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In this issue:
LCLS Injector Gun: The One-minute Overhaul
Safety Today: New Chemical Labels Service
GLAST Seminar Today
LUSI Project Completes Critical Decision 2 Review

SLAC Today

Tuesday - August 26, 2008

LCLS Injector Gun: The One-minute Overhaul

Physicist Axel Brachmann with the transport chamber that houses the defective cathode from the LCLS injector, removed earlier this month. (Photo by Brad Plummer. Click for larger image.)

The injector for the Linac Coherent Light Source has a shiny new electron source, or cathode, thanks to a recent repair project aimed at correcting a problem that began earlier this summer. After days of detailed planning, replacing the LCLS cathode took only about one minute, according to Axel Brachmann, the injector physicist who led the effort.

"You just have to plan it well, then you do it," Brachmann said of the pit-crew-style changeout.

The injector cathode is a highly polished copper plate used to generate the initial pulse of electrons for the LCLS. The process starts when a short burst of light from a drive laser hits the cathode's shiny surface. Normally, the cathode would produce one electron for every 100,000 photons. But earlier this year during injector commissioning, physicists noticed a drop in the number of electrons coming off the cathode. Attempts to clean the cathode using the drive laser showed promise at first, but after several such attempts it became clear the cathode would have to be replaced. The LCLS collaboration keeps a few spare cathodes on hand for just such an occasion, under vacuum in specially designed transport chambers.  Read more...

(Column - Safety Today)

New Chemical Labels Service

New for you: pre-printed labels for chemical containers. (Photo courtesy of Judy Fulton. Click for larger image.)

If you work with chemicals, you know that unlabeled containers must be assumed to contain something nasty and hazardous. That's why SLAC policy requires labels on all containers. "No problem," you might think, "chemical products come labeled from the supplier." But what if you need to transfer chemicals to smaller or newer containers, or fill a squeeze bottle? Maybe the original label is torn and hard to read. In these cases, you need to place a new or secondary label on the container.

Like the original labels, secondary labels must provide certain information regarding the hazards of the material. To make this easier, the Chemical Management Services program and our chemical management service company, Haas TCM, are providing pre-printed secondary labels for the products that are most-commonly transferred to new containers. These products include isopropyl alcohol, acetone, ethanol and mineral oil.

The labels are waterproof and chemical resistant. They come in two sizes: 4 x 3 inch and 2 x 1 inch. They are pre-printed with the chemical name, National Fire Protection Association hazard rating diamond, part number, body organs possibly affected by the chemical, and the Web page for Material Safety Data Sheet lookup (by part number).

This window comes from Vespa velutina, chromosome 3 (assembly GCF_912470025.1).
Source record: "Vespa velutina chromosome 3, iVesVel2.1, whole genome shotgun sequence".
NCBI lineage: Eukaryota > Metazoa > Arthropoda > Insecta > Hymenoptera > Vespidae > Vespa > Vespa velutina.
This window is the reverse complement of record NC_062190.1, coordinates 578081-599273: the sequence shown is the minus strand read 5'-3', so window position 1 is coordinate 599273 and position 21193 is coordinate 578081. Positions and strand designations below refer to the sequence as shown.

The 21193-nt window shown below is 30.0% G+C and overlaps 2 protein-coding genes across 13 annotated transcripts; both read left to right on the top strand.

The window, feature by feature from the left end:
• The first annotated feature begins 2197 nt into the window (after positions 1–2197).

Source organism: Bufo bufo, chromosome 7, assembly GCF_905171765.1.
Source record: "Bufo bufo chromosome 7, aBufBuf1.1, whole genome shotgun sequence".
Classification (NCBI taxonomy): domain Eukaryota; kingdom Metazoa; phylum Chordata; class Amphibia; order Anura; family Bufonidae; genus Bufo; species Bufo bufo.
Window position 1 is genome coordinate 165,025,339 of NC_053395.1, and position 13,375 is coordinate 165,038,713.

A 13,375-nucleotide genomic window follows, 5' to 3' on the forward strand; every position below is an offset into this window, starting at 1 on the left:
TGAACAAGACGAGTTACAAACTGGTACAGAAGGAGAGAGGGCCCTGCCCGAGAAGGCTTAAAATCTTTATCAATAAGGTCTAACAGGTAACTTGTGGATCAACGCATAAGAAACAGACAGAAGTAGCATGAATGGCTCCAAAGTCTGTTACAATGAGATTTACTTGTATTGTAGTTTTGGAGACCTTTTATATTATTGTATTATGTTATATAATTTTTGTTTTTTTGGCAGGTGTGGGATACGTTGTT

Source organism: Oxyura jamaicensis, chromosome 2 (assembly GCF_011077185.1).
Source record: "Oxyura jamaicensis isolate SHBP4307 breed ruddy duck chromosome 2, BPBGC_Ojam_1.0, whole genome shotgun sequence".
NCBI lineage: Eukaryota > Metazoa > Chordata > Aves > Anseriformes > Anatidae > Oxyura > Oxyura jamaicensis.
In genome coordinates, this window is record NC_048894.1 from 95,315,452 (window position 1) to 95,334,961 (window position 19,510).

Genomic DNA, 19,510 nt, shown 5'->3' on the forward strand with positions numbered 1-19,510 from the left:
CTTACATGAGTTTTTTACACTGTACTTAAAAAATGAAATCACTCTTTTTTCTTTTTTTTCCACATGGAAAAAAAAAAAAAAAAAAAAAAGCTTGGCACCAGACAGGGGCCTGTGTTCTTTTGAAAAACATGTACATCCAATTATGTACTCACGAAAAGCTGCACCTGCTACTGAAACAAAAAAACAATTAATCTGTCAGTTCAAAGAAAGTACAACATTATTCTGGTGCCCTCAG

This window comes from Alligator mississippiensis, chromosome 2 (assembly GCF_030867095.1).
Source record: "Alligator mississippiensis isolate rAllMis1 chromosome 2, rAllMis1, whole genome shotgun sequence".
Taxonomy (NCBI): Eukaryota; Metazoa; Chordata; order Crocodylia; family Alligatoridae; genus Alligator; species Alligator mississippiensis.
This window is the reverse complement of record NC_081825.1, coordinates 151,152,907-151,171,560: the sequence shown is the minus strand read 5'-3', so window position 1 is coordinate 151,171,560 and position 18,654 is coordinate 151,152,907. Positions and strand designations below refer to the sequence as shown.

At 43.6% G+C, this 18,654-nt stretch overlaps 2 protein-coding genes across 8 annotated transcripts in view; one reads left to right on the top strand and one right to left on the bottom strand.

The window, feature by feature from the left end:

Need a label for your squeeze bottle? Contact Ray Barbara (x8776) with the product part number, the label size and quantity.

SLAC on-site Haas services representative Ray Barbara prints a label. (Click for larger image.)

GLAST Seminar Today

All SLAC staff are invited to attend a scientific seminar on the Gamma-ray Large Area Space Telescope first light results, today at 2:00 p.m. in Panofsky Auditorium. NASA will announce the initial results in a press conference at 11:00 a.m. today. Representing the GLAST collaboration, SLAC scientists Elliott Bloom and Seth Digel will give SLAC staff a closer look at the results, followed by a brief question and answer session.

LUSI Project Completes Critical Decision 2 Review

(Image - X-ray Correlation Spectroscopy instrument diagram)Congratulations to the scientists and engineers of the Linac Coherent Light Source Ultrafast Science Instrumentation project, or LUSI. The team last week successfully completed Department of Energy review for Critical Decision 2, or CD2. This is a huge milestone for the group and for the Linac Coherent Light Source collaboration as a whole, giving the green light for instrument designs and cost estimates.

"I'm sure the LUSI team feels pretty good right now. You’ve earned it," said LCLS director of construction John Galayda during the review closeout session last Thursday.

(Image - X-ray Pump Probe instrument diagram)SLAC Director Persis Drell thanked the DOE review panel and offered her congratulations to the LUSI team. "I'm really proud of how this has come together. The laboratory thanks you for your efforts."

The three day review took place to evaluate the scientific program underlying the LUSI project, as well as the data collection, control and safety systems associated with the instruments.

(Image - Coherent X-ray Imaging instrument diagram)The LUSI project comprises an initial set of three instruments, to be built by 2012, for use with the LCLS: X-ray Correlation Spectroscopy (top image), X-ray Pump Probe (second image), and Coherent X-ray Imaging instruments (third). 

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